I managed to review eight books last month which still keeps me on course for 100 reviews this year. I managed to pass the 900 books reviewed mark this month. I read books from seven countries no new presses. I read five books from writers I have read before. It also saw me start on the Man Booker longlist having opted to leave the shadow Jury, for now, I may decide to start my own in the coming years. When the longlist came out and I had read so few of these books I wanted to compare my thoughts on what should have been on the list as I hadn’t a single book on my prediction list right. So although I had thought I wouldn’t get to read them all I have nearly now I put my head down the last few days of March to make sure I had only a few left to finish in April. The reviews will follow but for me finishing the longlist is the most important thing.

Book of the month

I will choose Mama’s boy as I don’t want to indicate which of the man booker books I like and Mama’s boy is an interesting view into growing up in care and the knock-on effect that can have on one’s life this is a book that in its heart is universal in its themes. Again showing the strength of French language literature from Quebec.

Non book events or everyday life

The world flies by so the first event I need to mention is expanding my penguin reading week is now going to run for a month this is because I decide we need a holiday so I book that initial week off I had chosen for the Penguin reading week. I won’t be blogging the days I am away we visit Alnwick in Northumberland as Amanda and I will spend time in a place I lived in my twenties also itis home to the biggest second-hand book shop in the UK Barter books which I’m sure I will find some books to read. I have turned another year older this month. It has seen two years since I lost my mother and we went to coroners court.  It hasn’t been the best month add to that on the last weekend I was injured at work I am happy to turn the corner I did manage to get four more of the Man Booker list read so will be reviewing them from tomorrow. Elsewhere I listen to the latest Lambchop album and the Beth Gibbons Album that came out on Friday of her singing Henryk Gorecki symphony no3 symphony of sorrowful songs a modern classical album. Film wise I watch a lost eighties classic They live by John Carpenter a film that imagines the world has been invaded by aliens but you can only see them with special sunglasses.

What events and books have you been reading ?

Winstonsdad Annual Man Booker prediction post

I have let the days lip by mainly as I have just worked four 12 and half hours shifts in the last five days I have just got home and have decided too do my man booker dozen this year it will be nine books I have read and mostly reviewed.

 

 

 

 

 

 

 

 

 

The End by Karl Ove Knausgaard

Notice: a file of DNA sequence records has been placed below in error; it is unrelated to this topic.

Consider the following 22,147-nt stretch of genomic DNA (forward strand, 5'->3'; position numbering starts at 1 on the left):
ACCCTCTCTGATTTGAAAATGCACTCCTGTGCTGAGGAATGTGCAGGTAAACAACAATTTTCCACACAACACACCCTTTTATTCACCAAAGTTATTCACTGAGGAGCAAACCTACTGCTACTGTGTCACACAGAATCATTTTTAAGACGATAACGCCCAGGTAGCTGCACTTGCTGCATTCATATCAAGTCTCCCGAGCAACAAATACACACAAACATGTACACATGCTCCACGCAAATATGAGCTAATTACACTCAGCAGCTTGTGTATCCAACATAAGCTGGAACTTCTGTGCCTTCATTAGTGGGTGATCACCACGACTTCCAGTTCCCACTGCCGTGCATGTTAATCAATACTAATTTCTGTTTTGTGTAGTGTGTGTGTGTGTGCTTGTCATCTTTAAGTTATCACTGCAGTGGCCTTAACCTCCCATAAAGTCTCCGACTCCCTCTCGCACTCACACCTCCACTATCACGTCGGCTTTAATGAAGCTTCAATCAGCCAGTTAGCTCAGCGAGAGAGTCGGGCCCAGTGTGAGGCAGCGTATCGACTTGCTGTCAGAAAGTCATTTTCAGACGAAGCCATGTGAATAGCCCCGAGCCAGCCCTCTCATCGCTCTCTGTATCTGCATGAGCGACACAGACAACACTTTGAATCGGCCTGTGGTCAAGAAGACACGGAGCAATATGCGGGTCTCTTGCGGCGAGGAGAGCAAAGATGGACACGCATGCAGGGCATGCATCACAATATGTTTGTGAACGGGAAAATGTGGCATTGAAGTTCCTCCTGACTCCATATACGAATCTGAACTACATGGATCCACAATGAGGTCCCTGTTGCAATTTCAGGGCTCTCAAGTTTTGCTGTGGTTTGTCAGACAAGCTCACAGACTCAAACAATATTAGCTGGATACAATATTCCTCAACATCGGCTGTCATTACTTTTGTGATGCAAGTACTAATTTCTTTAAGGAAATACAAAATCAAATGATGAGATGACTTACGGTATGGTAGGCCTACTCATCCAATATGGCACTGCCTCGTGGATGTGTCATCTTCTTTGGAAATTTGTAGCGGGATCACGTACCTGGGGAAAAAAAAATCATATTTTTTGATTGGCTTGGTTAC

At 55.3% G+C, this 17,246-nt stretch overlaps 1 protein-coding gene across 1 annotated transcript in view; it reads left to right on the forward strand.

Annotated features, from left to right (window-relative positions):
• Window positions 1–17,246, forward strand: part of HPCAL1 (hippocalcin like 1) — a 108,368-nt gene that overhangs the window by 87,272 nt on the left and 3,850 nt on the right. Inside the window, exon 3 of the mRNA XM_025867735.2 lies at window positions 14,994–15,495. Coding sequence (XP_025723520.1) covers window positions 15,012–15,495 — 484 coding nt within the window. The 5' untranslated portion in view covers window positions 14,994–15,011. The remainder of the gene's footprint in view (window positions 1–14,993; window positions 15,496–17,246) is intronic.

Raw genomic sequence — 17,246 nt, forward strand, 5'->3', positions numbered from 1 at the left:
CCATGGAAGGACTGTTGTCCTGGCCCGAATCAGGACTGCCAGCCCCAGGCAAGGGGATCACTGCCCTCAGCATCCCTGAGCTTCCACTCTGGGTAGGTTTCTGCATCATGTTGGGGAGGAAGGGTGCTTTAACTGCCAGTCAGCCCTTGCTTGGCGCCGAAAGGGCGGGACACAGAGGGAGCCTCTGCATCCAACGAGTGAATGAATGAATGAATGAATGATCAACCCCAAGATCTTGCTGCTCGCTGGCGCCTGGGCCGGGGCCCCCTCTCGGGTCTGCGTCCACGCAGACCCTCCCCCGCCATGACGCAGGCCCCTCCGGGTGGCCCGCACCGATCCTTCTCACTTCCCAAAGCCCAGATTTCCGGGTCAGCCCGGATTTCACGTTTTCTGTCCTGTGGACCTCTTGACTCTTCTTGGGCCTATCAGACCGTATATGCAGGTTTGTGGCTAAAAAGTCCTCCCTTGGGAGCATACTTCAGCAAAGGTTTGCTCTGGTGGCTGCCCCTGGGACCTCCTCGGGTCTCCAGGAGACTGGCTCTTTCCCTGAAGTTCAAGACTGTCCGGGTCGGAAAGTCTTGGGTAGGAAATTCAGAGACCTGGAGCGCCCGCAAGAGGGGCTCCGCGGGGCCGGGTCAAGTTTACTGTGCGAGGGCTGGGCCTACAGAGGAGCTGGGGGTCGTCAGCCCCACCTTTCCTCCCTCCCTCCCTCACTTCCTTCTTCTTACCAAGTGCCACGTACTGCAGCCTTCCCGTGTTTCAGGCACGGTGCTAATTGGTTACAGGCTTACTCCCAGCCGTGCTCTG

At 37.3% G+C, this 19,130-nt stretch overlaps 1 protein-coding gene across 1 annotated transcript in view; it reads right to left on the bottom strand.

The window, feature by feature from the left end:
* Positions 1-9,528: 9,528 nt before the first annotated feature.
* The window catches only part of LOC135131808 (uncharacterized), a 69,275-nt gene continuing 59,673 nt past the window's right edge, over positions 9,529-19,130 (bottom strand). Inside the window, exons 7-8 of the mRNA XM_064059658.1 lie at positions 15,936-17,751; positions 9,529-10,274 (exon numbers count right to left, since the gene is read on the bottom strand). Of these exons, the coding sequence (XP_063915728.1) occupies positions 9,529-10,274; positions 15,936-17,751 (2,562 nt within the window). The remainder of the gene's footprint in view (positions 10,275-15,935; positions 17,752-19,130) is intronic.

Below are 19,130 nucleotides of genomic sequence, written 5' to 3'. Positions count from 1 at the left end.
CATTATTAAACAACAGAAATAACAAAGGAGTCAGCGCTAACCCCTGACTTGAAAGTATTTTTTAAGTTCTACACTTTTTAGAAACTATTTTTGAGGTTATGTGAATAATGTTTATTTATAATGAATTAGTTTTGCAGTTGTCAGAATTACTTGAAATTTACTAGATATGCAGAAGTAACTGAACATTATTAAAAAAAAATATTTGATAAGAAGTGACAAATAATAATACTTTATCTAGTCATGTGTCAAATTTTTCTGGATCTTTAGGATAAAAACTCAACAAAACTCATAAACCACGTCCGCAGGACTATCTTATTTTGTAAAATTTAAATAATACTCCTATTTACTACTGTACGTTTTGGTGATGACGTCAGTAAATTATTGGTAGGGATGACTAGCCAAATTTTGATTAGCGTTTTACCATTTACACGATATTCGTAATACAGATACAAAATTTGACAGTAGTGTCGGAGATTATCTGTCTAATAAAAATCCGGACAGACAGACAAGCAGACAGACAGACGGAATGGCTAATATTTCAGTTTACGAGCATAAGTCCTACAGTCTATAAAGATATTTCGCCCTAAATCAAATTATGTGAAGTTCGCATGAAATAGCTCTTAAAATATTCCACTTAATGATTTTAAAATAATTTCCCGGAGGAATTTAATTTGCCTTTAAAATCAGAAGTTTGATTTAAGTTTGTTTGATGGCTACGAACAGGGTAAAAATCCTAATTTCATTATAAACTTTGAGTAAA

I have chosen first the one I have read but not reviewed and the first of two books that sees the end of a series. It is a huge book that rambles on and follows the time the first of the series comes out and has some large digressions around the title and some other writers I like it but missed reviewing it. My reason the end of epic series an Epic book from a writer that is overhyped but so readable when you read him he makes the mundane so compelling.

 

Nocilla Lab by Agustin Fernandez Mallo

The second book also sees the end of a series this one is the end of a trilogy this has three stories and all are different styles of writing and was to approach prose like the rest of the series it shows how Mallo is on the wave of new writers from Spain.This is one of two from Fitzcarrldo.MY reason pushing the boundaries and experimenting with what stories do using various styles

Tell them of Battles, kings, and Elephants by Mathias Enard

A short novel that images what would happen if Michelangelo had gone to Constantinople to design a bridge to go over the Golden horn and he also falls for the East another slice of West meets east from Enard. My reason  a clever reimagining of history

My Name Is Adam_TPB.jpg

 

 

My name is Adam by Elias Khoury 

A writer called Elias Khoury discovers a manuscript from a man he briefly meets and it is about a piece of history from the other side he wrote in an earlier book. A writer viewing his homeland from the other side in a way.

 

Among the lost by Emilano Monge 

A Mexican novel about the hinterland that is the people crossing the border reimagines as hell like the world through the eyes of two lovers as the let you into their horrific world. My reason an interesting hell like vision of the journey of the trafficked in Mexico and those who do the trafficking

 

ResistanceJulian.jpg

Resistance by Julian Fuks

The tale of two brothers who are the kids of a family that had to quit Argentina and move to Brazil this is the first of two books from charco I have chosen they have been bring some interesting books out in the last year. My reason this is is partly Fuks own personal hostory he is the son of exiles as well.